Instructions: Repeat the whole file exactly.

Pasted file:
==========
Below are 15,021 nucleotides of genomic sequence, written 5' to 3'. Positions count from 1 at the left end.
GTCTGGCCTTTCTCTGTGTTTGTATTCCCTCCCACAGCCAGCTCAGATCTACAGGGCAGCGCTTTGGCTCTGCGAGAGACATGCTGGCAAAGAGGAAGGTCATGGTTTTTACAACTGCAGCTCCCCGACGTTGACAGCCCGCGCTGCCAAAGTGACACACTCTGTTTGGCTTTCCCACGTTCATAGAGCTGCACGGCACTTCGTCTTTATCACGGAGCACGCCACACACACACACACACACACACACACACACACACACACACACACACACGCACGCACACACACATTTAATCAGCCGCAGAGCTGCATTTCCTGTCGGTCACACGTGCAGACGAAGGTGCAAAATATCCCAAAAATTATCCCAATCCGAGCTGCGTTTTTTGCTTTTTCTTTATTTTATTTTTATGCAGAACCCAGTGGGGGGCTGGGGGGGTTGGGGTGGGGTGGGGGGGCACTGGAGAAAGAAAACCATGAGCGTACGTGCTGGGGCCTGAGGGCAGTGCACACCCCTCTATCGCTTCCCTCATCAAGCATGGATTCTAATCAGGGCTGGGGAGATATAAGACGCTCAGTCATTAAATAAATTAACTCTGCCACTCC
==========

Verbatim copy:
Below are 15,021 nucleotides of genomic sequence, written 5' to 3'. Positions count from 1 at the left end.
GTCTGGCCTTTCTCTGTGTTTGTATTCCCTCCCACAGCCAGCTCAGATCTACAGGGCAGCGCTTTGGCTCTGCGAGAGACATGCTGGCAAAGAGGAAGGTCATGGTTTTTACAACTGCAGCTCCCCGACGTTGACAGCCCGCGCTGCCAAAGTGACACACTCTGTTTGGCTTTCCCACGTTCATAGAGCTGCACGGCACTTCGTCTTTATCACGGAGCACGCCACACACACACACACACACACACACACACACACACACACACACACACACGCACGCACACACACATTTAATCAGCCGCAGAGCTGCATTTCCTGTCGGTCACACGTGCAGACGAAGGTGCAAAATATCCCAAAAATTATCCCAATCCGAGCTGCGTTTTTTGCTTTTTCTTTATTTTATTTTTATGCAGAACCCAGTGGGGGGCTGGGGGGGTTGGGGTGGGGTGGGGGGGCACTGGAGAAAGAAAACCATGAGCGTACGTGCTGGGGCCTGAGGGCAGTGCACACCCCTCTATCGCTTCCCTCATCAAGCATGGATTCTAATCAGGGCTGGGGAGATATAAGACGCTCAGTCATTAAATAAATTAACTCTGCCACTCC